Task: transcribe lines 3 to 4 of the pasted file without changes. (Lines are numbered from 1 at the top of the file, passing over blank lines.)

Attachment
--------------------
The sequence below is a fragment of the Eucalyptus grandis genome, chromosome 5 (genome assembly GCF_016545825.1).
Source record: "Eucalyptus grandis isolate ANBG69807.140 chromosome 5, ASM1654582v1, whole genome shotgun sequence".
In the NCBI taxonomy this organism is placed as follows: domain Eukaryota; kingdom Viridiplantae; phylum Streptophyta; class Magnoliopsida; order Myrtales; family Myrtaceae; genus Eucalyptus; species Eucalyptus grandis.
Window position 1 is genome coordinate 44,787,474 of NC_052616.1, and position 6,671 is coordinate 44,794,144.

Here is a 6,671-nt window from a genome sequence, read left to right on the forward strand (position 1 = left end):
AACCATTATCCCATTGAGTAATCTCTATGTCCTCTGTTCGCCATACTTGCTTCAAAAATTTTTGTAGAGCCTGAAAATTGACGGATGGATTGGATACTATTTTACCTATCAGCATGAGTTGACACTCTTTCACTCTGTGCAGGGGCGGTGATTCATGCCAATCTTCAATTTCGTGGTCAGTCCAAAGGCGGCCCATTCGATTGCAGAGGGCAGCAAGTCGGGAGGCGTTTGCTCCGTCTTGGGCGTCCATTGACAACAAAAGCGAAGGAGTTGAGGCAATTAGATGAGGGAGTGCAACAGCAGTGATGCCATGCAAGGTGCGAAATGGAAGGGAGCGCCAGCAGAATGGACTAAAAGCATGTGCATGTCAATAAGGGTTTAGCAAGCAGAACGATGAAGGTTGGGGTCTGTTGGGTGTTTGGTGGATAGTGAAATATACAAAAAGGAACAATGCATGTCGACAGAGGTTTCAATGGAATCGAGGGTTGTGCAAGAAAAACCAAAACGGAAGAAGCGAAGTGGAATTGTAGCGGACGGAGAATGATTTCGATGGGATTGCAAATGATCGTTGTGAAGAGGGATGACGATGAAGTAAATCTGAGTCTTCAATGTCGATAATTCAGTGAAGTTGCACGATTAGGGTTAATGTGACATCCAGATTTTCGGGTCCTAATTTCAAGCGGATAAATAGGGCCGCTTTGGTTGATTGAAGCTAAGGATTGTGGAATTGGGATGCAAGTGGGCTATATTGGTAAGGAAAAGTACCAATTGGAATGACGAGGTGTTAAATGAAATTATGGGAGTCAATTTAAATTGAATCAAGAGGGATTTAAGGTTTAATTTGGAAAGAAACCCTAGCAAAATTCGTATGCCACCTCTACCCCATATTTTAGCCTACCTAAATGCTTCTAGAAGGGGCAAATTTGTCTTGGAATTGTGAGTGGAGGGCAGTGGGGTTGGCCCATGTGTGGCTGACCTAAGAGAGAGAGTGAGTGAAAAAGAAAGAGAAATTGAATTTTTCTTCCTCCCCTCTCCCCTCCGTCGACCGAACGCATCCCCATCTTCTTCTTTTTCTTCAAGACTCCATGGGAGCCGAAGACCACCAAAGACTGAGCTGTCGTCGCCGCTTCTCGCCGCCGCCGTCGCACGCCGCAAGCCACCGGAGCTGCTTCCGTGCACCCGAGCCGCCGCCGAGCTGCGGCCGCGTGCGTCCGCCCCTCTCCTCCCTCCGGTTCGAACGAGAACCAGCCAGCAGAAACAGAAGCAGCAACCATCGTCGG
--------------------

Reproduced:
In the NCBI taxonomy this organism is placed as follows: domain Eukaryota; kingdom Viridiplantae; phylum Streptophyta; class Magnoliopsida; order Myrtales; family Myrtaceae; genus Eucalyptus; species Eucalyptus grandis.
Window position 1 is genome coordinate 44,787,474 of NC_052616.1, and position 6,671 is coordinate 44,794,144.